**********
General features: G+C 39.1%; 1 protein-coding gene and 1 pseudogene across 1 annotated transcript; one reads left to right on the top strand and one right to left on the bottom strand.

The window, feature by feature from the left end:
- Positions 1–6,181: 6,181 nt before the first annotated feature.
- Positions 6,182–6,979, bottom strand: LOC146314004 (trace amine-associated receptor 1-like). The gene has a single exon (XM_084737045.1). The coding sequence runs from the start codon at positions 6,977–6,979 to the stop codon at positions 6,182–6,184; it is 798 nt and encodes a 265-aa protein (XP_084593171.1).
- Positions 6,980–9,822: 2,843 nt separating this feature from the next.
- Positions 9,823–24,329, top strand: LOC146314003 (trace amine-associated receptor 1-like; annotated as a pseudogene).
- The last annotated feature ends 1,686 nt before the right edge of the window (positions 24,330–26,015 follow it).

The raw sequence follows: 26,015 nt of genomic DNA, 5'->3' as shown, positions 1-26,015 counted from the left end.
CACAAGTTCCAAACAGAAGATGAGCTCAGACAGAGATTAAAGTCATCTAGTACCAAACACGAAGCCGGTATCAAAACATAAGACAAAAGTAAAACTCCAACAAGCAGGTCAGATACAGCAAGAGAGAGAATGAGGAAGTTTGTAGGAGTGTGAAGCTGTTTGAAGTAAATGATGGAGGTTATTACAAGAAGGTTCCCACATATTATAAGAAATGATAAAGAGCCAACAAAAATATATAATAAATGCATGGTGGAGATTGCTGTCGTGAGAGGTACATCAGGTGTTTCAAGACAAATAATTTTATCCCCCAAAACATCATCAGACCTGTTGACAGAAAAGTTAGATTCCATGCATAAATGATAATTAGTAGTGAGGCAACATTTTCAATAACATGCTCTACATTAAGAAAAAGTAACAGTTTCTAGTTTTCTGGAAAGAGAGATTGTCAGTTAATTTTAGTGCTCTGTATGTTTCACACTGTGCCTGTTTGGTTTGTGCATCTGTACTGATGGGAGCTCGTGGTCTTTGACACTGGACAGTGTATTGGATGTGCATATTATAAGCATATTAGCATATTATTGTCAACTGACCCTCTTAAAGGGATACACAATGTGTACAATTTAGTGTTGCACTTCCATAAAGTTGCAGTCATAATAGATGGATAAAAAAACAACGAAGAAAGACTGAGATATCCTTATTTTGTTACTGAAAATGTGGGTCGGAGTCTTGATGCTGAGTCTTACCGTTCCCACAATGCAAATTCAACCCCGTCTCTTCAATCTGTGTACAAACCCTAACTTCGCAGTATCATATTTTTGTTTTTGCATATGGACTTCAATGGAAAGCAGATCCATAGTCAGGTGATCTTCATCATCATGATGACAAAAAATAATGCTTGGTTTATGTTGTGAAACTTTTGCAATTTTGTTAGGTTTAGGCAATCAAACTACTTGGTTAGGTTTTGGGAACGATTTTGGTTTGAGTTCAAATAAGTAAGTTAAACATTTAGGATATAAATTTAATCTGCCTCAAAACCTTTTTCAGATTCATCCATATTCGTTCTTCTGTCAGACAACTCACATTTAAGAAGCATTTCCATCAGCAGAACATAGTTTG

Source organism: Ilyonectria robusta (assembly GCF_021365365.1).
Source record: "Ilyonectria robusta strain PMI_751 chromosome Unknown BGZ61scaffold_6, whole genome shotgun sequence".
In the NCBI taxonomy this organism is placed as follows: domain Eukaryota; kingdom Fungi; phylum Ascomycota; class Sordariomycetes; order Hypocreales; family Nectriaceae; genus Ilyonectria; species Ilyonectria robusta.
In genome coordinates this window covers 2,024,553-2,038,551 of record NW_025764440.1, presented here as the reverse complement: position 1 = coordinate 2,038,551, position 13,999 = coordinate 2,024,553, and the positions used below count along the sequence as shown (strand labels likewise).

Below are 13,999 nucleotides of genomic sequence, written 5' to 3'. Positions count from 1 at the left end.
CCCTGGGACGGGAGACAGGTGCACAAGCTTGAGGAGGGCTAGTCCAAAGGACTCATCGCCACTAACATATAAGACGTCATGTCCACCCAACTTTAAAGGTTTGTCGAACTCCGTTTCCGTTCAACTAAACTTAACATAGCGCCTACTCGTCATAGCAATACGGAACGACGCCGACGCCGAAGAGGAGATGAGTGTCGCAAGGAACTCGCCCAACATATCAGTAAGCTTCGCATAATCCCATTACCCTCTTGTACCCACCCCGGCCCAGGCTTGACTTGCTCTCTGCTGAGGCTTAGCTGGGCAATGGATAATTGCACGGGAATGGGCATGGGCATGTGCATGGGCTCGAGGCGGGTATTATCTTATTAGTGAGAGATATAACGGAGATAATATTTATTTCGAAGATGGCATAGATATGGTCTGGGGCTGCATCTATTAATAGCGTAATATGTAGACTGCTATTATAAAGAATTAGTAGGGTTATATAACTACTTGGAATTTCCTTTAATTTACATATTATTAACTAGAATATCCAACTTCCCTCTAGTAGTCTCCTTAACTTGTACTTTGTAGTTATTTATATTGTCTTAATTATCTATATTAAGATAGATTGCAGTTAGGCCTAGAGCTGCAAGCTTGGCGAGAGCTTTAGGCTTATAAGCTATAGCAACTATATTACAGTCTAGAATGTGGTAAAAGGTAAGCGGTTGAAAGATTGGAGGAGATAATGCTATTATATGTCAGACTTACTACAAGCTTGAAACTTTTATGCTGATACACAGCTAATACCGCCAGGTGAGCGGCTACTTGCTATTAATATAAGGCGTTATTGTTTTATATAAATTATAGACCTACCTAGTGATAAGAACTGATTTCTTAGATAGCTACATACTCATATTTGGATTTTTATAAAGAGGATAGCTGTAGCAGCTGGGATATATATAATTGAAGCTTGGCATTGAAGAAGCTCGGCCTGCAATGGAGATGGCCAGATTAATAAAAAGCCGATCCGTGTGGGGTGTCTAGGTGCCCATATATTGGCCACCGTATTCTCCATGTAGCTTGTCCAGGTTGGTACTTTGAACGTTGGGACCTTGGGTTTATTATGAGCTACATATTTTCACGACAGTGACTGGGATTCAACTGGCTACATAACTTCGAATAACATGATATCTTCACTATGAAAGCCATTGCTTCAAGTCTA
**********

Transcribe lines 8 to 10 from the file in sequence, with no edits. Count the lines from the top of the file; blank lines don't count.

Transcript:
The raw sequence follows: 26,015 nt of genomic DNA, 5'->3' as shown, positions 1-26,015 counted from the left end.
CACAAGTTCCAAACAGAAGATGAGCTCAGACAGAGATTAAAGTCATCTAGTACCAAACACGAAGCCGGTATCAAAACATAAGACAAAAGTAAAACTCCAACAAGCAGGTCAGATACAGCAAGAGAGAGAATGAGGAAGTTTGTAGGAGTGTGAAGCTGTTTGAAGTAAATGATGGAGGTTATTACAAGAAGGTTCCCACATATTATAAGAAATGATAAAGAGCCAACAAAAATATATAATAAATGCATGGTGGAGATTGCTGTCGTGAGAGGTACATCAGGTGTTTCAAGACAAATAATTTTATCCCCCAAAACATCATCAGACCTGTTGACAGAAAAGTTAGATTCCATGCATAAATGATAATTAGTAGTGAGGCAACATTTTCAATAACATGCTCTACATTAAGAAAAAGTAACAGTTTCTAGTTTTCTGGAAAGAGAGATTGTCAGTTAATTTTAGTGCTCTGTATGTTTCACACTGTGCCTGTTTGGTTTGTGCATCTGTACTGATGGGAGCTCGTGGTCTTTGACACTGGACAGTGTATTGGATGTGCATATTATAAGCATATTAGCATATTATTGTCAACTGACCCTCTTAAAGGGATACACAATGTGTACAATTTAGTGTTGCACTTCCATAAAGTTGCAGTCATAATAGATGGATAAAAAAACAACGAAGAAAGACTGAGATATCCTTATTTTGTTACTGAAAATGTGGGTCGGAGTCTTGATGCTGAGTCTTACCGTTCCCACAATGCAAATTCAACCCCGTCTCTTCAATCTGTGTACAAACCCTAACTTCGCAGTATCATATTTTTGTTTTTGCATATGGACTTCAATGGAAAGCAGATCCATAGTCAGGTGATCTTCATCATCATGATGACAAAAAATAATGCTTGGTTTATGTTGTGAAACTTTTGCAATTTTGTTAGGTTTAGGCAATCAAACTACTTGGTTAGGTTTTGGGAACGATTTTGGTTTGAGTTCAAATAAGTAAGTTAAACATTTAGGATATAAATTTAATCTGCCTCAAAACCTTTTTCAGATTCATCCATATTCGTTCTTCTGTCAGACAACTCACATTTAAGAAGCATTTCCATCAGCAGAACATAGTTTG

Source organism: Ilyonectria robusta (assembly GCF_021365365.1).